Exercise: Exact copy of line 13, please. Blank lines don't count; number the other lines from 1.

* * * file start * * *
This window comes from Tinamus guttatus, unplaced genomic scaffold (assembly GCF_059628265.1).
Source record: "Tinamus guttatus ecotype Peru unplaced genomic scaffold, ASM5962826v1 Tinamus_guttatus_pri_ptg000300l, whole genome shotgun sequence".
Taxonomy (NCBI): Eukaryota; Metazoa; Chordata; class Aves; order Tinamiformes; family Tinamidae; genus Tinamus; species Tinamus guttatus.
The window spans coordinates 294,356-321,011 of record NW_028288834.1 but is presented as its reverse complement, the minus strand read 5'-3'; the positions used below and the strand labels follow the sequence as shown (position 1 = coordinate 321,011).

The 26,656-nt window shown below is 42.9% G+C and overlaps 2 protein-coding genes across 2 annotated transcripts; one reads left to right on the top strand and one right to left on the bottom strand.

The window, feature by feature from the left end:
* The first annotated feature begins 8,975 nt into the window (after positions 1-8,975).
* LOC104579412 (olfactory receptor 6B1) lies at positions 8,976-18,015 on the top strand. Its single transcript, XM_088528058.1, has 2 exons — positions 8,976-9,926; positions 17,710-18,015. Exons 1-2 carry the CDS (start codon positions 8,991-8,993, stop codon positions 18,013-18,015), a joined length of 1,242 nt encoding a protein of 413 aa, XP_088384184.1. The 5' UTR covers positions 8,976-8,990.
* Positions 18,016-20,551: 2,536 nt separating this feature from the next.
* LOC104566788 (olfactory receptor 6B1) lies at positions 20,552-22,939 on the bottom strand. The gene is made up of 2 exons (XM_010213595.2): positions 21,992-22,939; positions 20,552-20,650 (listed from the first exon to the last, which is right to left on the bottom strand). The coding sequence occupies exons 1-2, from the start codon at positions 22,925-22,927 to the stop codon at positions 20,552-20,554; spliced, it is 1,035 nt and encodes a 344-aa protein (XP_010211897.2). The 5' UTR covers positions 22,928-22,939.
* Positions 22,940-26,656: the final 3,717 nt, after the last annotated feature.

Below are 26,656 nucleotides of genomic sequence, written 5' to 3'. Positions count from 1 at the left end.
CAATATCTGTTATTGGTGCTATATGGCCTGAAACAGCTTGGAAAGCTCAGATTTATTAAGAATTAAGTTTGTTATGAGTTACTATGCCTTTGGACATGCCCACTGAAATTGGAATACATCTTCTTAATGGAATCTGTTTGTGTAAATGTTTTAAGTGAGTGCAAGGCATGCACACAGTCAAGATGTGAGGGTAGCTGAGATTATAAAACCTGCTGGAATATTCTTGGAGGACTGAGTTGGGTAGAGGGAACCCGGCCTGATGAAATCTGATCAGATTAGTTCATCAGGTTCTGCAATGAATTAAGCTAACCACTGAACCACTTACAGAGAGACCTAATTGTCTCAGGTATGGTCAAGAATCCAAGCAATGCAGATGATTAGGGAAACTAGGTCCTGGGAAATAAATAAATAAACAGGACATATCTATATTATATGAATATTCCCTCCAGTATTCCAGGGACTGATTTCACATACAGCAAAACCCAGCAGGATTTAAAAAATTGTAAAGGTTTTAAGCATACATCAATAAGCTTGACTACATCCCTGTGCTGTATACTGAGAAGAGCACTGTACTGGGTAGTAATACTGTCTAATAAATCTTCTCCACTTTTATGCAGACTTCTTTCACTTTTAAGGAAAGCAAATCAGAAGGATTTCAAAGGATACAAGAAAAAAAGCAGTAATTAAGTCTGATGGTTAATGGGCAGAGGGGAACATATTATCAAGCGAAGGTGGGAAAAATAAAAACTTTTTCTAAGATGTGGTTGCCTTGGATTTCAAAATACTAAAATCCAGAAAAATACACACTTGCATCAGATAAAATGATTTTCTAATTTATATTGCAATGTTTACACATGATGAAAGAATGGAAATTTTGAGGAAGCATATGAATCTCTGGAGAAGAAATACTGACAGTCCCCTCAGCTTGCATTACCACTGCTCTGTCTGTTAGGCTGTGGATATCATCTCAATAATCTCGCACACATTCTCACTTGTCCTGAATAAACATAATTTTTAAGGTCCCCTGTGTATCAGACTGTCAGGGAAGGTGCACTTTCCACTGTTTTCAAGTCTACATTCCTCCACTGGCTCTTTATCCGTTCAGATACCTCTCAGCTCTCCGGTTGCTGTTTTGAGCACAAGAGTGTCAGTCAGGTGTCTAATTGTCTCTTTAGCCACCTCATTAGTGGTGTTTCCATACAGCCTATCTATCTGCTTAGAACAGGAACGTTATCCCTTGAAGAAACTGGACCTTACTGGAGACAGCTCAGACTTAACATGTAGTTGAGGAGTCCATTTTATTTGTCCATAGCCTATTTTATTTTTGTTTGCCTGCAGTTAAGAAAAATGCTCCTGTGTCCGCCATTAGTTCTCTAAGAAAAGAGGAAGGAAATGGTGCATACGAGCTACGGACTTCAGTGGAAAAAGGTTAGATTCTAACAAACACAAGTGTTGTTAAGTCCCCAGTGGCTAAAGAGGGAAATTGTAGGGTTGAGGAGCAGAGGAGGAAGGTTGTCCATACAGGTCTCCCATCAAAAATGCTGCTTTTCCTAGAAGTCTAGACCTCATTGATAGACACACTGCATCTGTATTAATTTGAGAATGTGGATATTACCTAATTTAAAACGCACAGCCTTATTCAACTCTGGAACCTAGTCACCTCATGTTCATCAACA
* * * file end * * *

CAATATCTGTTATTGGTGCTATATGGCCTGAAACAGCTTGGAAAGCTCAGATTTATTAAGAATTAAGTTTGTTATGAGTTACTATGCCTTTGGACATGCCCACTGAAATTGGAATACATCTTCTTAATGGAATCTGTTTGTGTAAATGTTTTAAGTGAGTGCAAGGCATGCACACAGTCAAGATGTGAGGGTAGCTGAGATTATAAAACCTGCTGGAATATTCTTGGAGGACTGAGTTGGGTAGAGGGAACCCGGCCTGATGAAATCTGATCAGATTAGTTCATCAGGTTCTGCAATGAATTAAGCTAACCACTGAACCACTTACAGAGAGACCTAATTGTCTCAGGTATGGTCAAGAATCCAAGCAATGCAGATGATTAGGGAAACTAGGTCCTGGGAAATAAATAAATAAACAGGACATATCTATATTATATGAATATTCCCTCCAGTATTCCAGGGACTGATTTCACATACAGCAAAACCCAGCAGGATTTAAAAAATTGTAAAGGTTTTAAGCATACATCAATAAGCTTGACTACATCCCTGTGCTGTATACTGAGAAGAGCACTGTACTGGGTAGTAATACTGTCTAATAAATCTTCTCCACTTTTATGCAGACTTCTTTCACTTTTAAGGAAAGCAAATCAGAAGGATTTCAAAGGATACAAGAAAAAAAGCAGTAATTAAGTCTGATGGTTAATGGGCAGAGGGGAACATATTATCAAGCGAAGGTGGGAAAAATAAAAACTTTTTCTAAGATGTGGTTGCCTTGGATTTCAAAATACTAAAATCCAGAAAAATACACACTTGCATCAGATAAAATGATTTTCTAATTTATATTGCAATGTTTACACATGATGAAAGAATGGAAATTTTGAGGAAGCATATGAATCTCTGGAGAAGAAATACTGACAGTCCCCTCAGCTTGCATTACCACTGCTCTGTCTGTTAGGCTGTGGATATCATCTCAATAATCTCGCACACATTCTCACTTGTCCTGAATAAACATAATTTTTAAGGTCCCCTGTGTATCAGACTGTCAGGGAAGGTGCACTTTCCACTGTTTTCAAGTCTACATTCCTCCACTGGCTCTTTATCCGTTCAGATACCTCTCAGCTCTCCGGTTGCTGTTTTGAGCACAAGAGTGTCAGTCAGGTGTCTAATTGTCTCTTTAGCCACCTCATTAGTGGTGTTTCCATACAGCCTATCTATCTGCTTAGAACAGGAACGTTATCCCTTGAAGAAACTGGACCTTACTGGAGACAGCTCAGACTTAACATGTAGTTGAGGAGTCCATTTTATTTGTCCATAGCCTATTTTATTTTTGTTTGCCTGCAGTTAAGAAAAATGCTCCTGTGTCCGCCATTAGTTCTCTAAGAAAAGAGGAAGGAAATGGTGCATACGAGCTACGGACTTCAGTGGAAAAAGGTTAGATTCTAACAAACACAAGTGTTGTTAAGTCCCCAGTGGCTAAAGAGGGAAATTGTAGGGTTGAGGAGCAGAGGAGGAAGGTTGTCCATACAGGTCTCCCATCAAAAATGCTGCTTTTCCTAGAAGTCTAGACCTCATTGATAGACACACTGCATCTGTATTAATTTGAGAATGTGGATATTACCTAATTTAAAACGCACAGCCTTATTCAACTCTGGAACCTAGTCACCTCATGTTCATCAACA